As the three-judge panel nears a decision, both sides are preparing for the next step.
The longest, costliest U.S. Senate race in Minnesota history has come down to a decisive pile of under 400 absentee ballots that will be opened and counted today in yet another attempt to determine a winner in the case of Norm Coleman vs. Al Franken, Supreme Court File No. A09-65.
A mere 225 votes separate the two contestants, with DFLer Franken clinging to a lead that has been as stubborn as it is narrow.
Now, the last few hundred ballots have been couriered from all corners of the state to Room 300 in the state's Judicial Building in St. Paul, and at 9:30 a.m. sharp, state Elections Director Gary Poser will once again begin the process of counting under the watchful eyes of the three judges who have been hearing the election trial and who could issue a final ruling within days.
But few expect the decision to end a race that has left Minnesota as the only state in the nation with a single senator serving it at one of the most critical junctures in recent history.
Sitting tieless on an oak bench in front of the courtroom Monday afternoon, Coleman attorney Ben Ginsberg ruminated on the path ahead.
"I would expect either side would appeal the decision to the Minnesota Supreme Court," said Ginsberg, who earned his chops on the nation's most celebrated recount, Bush vs. Gore in 2000. A decision by the three-judge panel in mid-February to more strictly define which ballots could be counted changed the outcome of the Senate race, Ginsberg said. "It helped the Franken campaign, hurt the Coleman campaign and disenfranchised thousands of Minnesotans."
In an e-mail to Franken supporters, lead Franken recount attorney Marc Elias said that "although Coleman is likely to appeal in the hopes of finding a venue less picky about the rule of law, our analysis shows that the meticulousness of the court's procedure and ruling would make such an appeal a difficult propositon."
But Gov. Tim Pawlenty was quick to caution against jumping to any conclusions about the former senator's fate.
In an interview with MSNBC on Monday, Pawlenty told a reporter that "you shouldn't assume that Norm Coleman is going to lose the appeal. He has legitimate issues raised." Pawlenty speculated that an appeal could take "a month or two to decide." Even then, he said, "the federal process is available."
Ballots driven in
The last of the 400 ballots ordered by the judicial panel arrived in the secretary of state's office on Monday afternoon, with five driven up and hand-delivered by the Freeborn County auditor. Judges spent the day poring over the unopened ballots, reviewing the outside envelopes for possible irregularities and making final determinations on how many of them will be opened today.
Deputy Secretary of State Jim Gelbmann said Monday that 13 of the 400 ballots on the judges' list had already been counted, on Election Day or during the recount, putting the number of ballots that might be added at 387.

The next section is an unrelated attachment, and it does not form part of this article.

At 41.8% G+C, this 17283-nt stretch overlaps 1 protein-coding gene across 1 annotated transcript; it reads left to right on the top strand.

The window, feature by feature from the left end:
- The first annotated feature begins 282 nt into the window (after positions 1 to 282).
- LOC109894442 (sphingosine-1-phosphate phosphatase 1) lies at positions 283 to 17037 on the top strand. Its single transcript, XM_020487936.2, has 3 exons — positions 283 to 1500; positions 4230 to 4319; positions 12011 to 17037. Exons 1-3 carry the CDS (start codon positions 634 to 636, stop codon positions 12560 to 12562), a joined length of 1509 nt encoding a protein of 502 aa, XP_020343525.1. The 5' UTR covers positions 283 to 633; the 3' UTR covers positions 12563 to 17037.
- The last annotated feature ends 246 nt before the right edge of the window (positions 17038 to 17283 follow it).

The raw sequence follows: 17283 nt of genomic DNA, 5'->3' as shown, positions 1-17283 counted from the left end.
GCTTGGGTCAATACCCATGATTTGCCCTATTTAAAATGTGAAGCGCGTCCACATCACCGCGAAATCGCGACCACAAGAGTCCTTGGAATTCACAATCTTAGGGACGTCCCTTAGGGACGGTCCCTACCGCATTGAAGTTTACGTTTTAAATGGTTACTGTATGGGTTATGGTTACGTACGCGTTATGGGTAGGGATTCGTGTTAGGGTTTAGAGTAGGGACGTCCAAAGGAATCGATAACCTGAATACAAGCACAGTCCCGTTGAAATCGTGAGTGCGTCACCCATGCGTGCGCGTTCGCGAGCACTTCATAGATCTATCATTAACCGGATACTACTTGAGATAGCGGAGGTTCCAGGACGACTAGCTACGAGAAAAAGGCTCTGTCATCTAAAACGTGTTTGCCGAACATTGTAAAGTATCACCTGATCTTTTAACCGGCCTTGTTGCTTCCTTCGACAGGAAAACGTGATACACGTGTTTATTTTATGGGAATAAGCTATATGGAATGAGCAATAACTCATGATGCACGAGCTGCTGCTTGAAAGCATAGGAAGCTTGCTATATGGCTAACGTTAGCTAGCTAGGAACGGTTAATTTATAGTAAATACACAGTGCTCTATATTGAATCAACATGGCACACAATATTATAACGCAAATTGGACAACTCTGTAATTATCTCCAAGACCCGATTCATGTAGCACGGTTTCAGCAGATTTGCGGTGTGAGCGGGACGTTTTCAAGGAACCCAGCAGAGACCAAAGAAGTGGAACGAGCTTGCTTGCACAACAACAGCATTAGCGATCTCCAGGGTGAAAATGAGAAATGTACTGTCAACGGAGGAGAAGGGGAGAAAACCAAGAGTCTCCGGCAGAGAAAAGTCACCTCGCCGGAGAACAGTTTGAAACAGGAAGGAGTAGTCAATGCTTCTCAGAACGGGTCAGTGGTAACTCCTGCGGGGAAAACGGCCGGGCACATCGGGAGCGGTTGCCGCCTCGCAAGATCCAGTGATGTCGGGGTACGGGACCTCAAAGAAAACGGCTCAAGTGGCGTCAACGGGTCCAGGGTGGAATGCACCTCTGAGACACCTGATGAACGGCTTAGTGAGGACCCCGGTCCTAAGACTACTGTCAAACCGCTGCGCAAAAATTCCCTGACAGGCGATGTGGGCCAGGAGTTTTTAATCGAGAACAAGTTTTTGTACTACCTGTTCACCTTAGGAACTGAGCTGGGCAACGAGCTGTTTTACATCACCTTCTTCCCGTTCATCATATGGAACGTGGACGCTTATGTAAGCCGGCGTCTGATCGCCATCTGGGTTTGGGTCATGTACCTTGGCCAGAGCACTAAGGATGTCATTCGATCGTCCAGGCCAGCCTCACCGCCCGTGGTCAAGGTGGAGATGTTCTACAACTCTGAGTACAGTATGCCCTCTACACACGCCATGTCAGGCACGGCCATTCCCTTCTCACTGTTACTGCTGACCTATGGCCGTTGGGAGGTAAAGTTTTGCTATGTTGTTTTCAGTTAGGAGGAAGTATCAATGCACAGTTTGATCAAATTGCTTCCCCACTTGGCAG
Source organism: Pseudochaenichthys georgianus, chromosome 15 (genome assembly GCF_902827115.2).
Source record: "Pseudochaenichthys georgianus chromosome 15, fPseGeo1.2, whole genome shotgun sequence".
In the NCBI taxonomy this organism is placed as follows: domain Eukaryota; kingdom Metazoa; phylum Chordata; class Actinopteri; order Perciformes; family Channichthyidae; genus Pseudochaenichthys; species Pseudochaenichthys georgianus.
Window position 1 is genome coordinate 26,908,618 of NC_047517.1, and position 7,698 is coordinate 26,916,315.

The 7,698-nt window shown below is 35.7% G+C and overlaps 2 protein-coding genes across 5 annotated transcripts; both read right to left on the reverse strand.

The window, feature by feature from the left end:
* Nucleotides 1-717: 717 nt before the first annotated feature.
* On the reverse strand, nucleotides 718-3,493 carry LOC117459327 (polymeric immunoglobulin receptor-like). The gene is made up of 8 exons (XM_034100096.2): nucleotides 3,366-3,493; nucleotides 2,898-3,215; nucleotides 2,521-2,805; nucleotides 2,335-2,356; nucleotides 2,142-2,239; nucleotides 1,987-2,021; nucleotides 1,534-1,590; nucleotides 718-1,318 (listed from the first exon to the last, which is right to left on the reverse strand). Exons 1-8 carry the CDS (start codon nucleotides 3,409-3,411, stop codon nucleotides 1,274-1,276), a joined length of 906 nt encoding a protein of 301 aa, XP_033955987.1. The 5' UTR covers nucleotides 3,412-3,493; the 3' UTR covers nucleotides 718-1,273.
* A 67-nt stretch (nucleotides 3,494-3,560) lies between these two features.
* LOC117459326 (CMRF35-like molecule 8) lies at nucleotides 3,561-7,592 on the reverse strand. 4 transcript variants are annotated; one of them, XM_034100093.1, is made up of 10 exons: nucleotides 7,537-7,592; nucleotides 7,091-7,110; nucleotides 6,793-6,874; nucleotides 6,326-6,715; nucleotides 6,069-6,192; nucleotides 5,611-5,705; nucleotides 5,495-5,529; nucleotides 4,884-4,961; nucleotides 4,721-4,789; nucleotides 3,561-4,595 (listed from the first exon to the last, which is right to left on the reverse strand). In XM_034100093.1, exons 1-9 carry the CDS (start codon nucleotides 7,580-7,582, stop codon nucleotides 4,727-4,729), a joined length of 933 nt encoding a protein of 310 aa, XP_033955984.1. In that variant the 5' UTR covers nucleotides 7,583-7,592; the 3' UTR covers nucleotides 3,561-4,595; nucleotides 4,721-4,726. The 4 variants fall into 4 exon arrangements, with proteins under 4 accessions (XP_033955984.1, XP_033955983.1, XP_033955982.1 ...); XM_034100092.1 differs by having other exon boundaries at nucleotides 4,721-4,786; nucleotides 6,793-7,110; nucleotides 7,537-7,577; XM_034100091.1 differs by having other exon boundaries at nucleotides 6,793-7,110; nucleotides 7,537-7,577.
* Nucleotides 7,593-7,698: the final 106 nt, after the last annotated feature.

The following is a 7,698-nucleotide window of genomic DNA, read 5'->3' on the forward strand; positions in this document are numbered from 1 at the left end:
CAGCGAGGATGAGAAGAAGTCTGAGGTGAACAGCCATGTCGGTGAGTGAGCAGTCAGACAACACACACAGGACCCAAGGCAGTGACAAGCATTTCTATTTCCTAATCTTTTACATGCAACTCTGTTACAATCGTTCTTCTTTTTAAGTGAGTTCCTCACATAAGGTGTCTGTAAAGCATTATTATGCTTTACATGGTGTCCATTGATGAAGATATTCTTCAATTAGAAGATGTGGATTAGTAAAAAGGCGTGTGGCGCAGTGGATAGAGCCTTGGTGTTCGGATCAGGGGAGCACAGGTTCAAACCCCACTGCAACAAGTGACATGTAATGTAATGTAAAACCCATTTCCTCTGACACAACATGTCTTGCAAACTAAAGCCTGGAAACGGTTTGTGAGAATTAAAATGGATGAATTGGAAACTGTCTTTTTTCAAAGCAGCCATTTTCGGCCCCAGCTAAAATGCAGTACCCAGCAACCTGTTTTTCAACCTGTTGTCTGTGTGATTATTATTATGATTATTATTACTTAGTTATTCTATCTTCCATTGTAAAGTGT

Once opened, outside envelopes -- which contain voters' names -- will be separated from the security envelopes that contain the original ballots, said Secretary of State Mark Ritchie. Poser will then sort the ballots into three piles -- Franken, Coleman and other.
By noon, judges should have an actual count and add the numbers to the candidates' tallies. But a decision in the trial probably won't be issued until later this week because the judges will review other pending issues in the case before making a ruling, Ritchie said.
Ritchie said that while he is eager for the contest to end, he actually hopes the judges' ruling is appealed.
The court case that has engrossed Minnesota and become national polticos' favorite daytime drama needs the kind of closure and sweep that only a state Supreme Court decision can provide, Ritchie said.
The three-judge panel has been "incredibly careful and devoted to detail," he said. "But their charge has been to drill way, way down. The [Minnesota] Supreme Court can take more of an overview and set a precedent for how future recounts will be handled. It's been a long process and it's nearing an end, but we need a final summation of all this so we can put it behind us."
Coleman himself left little doubt on Monday that he considers the fight to retain his seat far from over.
While Coleman has not talked to local reporters lately, he told conservative talk show host Sean Hannity that "we got more votes on Election Night, when all votes are counted fairly." Now, he said, "those votes have to be counted using the same standard and we believe the Supreme Court of Minnesota will ultimately make that judgment but it will be made and we will prevail. I want to make that very clear."
The candidates will have 10 days to file an appeal once the judicial panel makes its ruling.
The Associated Press contributed to this report.
Patricia Lopez • 651-222-1288